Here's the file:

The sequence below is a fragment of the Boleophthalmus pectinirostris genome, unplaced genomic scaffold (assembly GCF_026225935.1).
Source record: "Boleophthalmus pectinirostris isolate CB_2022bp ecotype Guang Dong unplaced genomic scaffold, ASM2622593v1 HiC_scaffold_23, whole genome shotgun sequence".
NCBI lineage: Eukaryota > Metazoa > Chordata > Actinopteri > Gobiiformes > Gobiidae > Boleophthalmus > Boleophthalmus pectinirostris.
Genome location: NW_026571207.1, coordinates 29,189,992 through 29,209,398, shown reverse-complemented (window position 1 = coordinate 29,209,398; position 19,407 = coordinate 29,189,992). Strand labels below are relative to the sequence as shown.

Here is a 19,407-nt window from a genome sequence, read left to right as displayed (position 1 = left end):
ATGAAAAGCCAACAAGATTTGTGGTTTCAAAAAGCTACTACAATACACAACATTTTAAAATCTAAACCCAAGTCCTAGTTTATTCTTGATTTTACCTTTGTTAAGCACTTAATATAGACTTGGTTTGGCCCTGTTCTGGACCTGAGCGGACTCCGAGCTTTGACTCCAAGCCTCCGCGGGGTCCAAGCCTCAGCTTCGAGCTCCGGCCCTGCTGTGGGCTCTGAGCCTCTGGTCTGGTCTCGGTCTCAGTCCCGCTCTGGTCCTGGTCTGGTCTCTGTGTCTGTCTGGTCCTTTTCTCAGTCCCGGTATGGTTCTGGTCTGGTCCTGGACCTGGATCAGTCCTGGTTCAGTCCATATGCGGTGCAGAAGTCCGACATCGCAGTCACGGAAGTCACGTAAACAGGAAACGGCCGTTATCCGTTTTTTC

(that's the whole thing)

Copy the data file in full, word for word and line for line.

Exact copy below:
The sequence below is a fragment of the Boleophthalmus pectinirostris genome, unplaced genomic scaffold (assembly GCF_026225935.1).
Source record: "Boleophthalmus pectinirostris isolate CB_2022bp ecotype Guang Dong unplaced genomic scaffold, ASM2622593v1 HiC_scaffold_23, whole genome shotgun sequence".
NCBI lineage: Eukaryota > Metazoa > Chordata > Actinopteri > Gobiiformes > Gobiidae > Boleophthalmus > Boleophthalmus pectinirostris.
Genome location: NW_026571207.1, coordinates 29,189,992 through 29,209,398, shown reverse-complemented (window position 1 = coordinate 29,209,398; position 19,407 = coordinate 29,189,992). Strand labels below are relative to the sequence as shown.

Here is a 19,407-nt window from a genome sequence, read left to right as displayed (position 1 = left end):
ATGAAAAGCCAACAAGATTTGTGGTTTCAAAAAGCTACTACAATACACAACATTTTAAAATCTAAACCCAAGTCCTAGTTTATTCTTGATTTTACCTTTGTTAAGCACTTAATATAGACTTGGTTTGGCCCTGTTCTGGACCTGAGCGGACTCCGAGCTTTGACTCCAAGCCTCCGCGGGGTCCAAGCCTCAGCTTCGAGCTCCGGCCCTGCTGTGGGCTCTGAGCCTCTGGTCTGGTCTCGGTCTCAGTCCCGCTCTGGTCCTGGTCTGGTCTCTGTGTCTGTCTGGTCCTTTTCTCAGTCCCGGTATGGTTCTGGTCTGGTCCTGGACCTGGATCAGTCCTGGTTCAGTCCATATGCGGTGCAGAAGTCCGACATCGCAGTCACGGAAGTCACGTAAACAGGAAACGGCCGTTATCCGTTTTTTC